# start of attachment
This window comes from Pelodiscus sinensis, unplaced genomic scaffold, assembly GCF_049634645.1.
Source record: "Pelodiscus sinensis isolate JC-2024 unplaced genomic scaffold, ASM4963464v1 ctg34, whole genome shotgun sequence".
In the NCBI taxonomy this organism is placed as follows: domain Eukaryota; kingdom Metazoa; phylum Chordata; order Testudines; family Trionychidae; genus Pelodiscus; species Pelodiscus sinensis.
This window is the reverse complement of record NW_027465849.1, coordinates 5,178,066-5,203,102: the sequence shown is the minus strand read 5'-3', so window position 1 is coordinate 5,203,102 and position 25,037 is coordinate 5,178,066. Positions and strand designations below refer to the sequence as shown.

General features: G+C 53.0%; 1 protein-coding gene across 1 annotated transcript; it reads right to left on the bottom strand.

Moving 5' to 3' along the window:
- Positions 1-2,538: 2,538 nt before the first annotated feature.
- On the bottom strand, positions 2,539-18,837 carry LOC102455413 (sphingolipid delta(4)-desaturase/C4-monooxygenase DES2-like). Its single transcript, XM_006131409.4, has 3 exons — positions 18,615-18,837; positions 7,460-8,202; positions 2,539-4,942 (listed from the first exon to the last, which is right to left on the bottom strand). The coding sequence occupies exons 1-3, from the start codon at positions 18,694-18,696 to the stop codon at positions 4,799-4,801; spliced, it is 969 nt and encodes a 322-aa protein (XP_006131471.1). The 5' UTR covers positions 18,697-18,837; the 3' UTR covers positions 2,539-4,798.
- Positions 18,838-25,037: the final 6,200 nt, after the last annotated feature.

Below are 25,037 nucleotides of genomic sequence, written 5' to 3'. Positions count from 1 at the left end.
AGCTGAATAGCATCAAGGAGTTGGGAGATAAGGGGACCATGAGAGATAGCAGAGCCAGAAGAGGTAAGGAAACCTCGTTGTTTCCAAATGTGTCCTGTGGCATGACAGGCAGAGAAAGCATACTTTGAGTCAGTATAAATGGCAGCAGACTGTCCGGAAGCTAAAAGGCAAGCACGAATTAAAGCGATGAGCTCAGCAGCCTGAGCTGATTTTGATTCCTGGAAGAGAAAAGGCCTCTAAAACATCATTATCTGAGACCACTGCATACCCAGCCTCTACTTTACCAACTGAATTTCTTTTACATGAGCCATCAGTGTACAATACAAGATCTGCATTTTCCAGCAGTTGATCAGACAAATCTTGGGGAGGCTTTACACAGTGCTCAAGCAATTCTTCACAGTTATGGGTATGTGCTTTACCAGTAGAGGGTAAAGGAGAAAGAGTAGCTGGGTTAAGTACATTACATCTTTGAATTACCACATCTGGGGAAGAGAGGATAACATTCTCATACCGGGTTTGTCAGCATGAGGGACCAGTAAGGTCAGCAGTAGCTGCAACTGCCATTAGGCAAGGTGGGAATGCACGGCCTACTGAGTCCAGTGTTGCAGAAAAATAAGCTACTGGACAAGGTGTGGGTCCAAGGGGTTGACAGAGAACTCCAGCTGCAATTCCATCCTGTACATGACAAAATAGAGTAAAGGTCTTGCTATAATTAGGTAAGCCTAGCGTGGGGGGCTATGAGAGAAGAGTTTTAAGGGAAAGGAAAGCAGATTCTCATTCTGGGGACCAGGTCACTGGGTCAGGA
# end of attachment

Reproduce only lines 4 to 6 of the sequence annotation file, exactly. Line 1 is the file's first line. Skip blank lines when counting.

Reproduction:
This window is the reverse complement of record NW_027465849.1, coordinates 5,178,066-5,203,102: the sequence shown is the minus strand read 5'-3', so window position 1 is coordinate 5,203,102 and position 25,037 is coordinate 5,178,066. Positions and strand designations below refer to the sequence as shown.

General features: G+C 53.0%; 1 protein-coding gene across 1 annotated transcript; it reads right to left on the bottom strand.

Moving 5' to 3' along the window: